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3 reasons I support Families Moving Forward
August 4, 2015

By Joy DeHarpporte | My husband John and I have worked twice a year to support families through the Families Moving Forward program.  Both my church - Prospect Park United Methodist – and my husband’s church -St. Frances Cabrini Catholic – were among those responding to a call for hosting volunteers put out by University Lutheran Church of Hope a few years back.

That was the FIRST good feeling we had about this program. The Lutherans, the Methodists and the Catholics were coming together to support homeless families. FMF lets the power of our faith traditions flow to those in need of stable housing.

             The SECOND good thing we found out about this program is that it is well organized. We liked the clear expectations for us when the guests arrive by bus at Hope in the evening. And families are supported with help at the day center for job seeking, parenting and finance literacy classes.

             When we ate supper with the guests, we heard their stories. This was the THIRD good thing about the program - connecting with the guests. 

  • One woman told me, “I lost everything I had in a hurricane.”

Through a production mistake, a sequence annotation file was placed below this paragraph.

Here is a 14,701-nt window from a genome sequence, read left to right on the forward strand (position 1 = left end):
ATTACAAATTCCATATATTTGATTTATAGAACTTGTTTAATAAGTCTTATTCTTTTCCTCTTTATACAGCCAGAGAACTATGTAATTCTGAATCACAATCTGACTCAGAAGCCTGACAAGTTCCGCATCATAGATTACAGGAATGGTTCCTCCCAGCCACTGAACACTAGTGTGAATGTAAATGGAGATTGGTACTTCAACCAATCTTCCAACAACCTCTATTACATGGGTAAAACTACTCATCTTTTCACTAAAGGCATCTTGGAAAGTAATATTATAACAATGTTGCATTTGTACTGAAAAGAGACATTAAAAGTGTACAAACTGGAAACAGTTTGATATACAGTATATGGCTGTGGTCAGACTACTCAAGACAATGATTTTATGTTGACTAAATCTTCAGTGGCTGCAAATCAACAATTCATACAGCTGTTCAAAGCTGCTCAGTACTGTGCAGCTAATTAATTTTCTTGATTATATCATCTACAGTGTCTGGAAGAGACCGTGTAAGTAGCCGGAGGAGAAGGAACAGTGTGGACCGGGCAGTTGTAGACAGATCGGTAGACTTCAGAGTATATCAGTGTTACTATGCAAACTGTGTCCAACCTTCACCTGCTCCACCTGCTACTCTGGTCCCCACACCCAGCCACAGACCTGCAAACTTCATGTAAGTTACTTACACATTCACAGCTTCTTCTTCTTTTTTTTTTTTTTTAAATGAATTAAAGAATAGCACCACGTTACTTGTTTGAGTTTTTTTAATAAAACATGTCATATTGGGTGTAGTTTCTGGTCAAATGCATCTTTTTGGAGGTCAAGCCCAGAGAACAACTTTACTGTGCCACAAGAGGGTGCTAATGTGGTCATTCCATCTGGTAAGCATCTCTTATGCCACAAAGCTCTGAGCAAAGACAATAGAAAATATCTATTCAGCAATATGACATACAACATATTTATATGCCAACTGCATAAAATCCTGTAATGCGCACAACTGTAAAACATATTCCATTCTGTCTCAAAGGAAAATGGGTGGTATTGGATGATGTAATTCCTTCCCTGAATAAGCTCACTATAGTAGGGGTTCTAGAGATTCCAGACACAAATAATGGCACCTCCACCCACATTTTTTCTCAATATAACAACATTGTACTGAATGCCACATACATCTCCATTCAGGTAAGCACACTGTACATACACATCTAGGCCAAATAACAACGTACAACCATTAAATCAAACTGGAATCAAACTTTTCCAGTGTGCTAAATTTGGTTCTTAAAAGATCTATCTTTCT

• One evening as we were leaving a nearby park after playing there, a child said to me, “I suppose those people still at the park will sleep there tonight.” 
  • Another parent said, “FMF has been such a blessing to me when I had nowhere to turn with my kids.”

For those three reasons, we support Families Moving Forward with our financial contributions in addition to our time as volunteers. Our connection inspires us to share from our resources as well as our hearts.

I wrote this poem after one evening with FMF families.

FAMILIES
move forward
in this program,
and find a home-
not in a church basement.

Twice a year
we help them.
This time it’s
three adults, five kids
and one new bundle
of eight days.

These kids have learned
to be loud to be heard.
They bang the piano,
yell, and do not often
take turns speaking.

Except Richard and Rodney*
who take turns,
speak politely,
and eat too much.

We eat together,
take the kids
across the street 
to the church
that gives us the key
to their gym
for running and play.

When it’s time to leave
one girl does not want to go.
She cries, throws herself
on the floor, pounds her fists,
and will not stop,
Even though 
(or maybe because)
she is going back to the church
across the street
that is her home
for one week.
        -Joy DeHarpporte

*Names changed

 

Joy DeHarpporte
Joy is a retired elementary teacher and dedicated Families Moving Forward volunteer and supporter.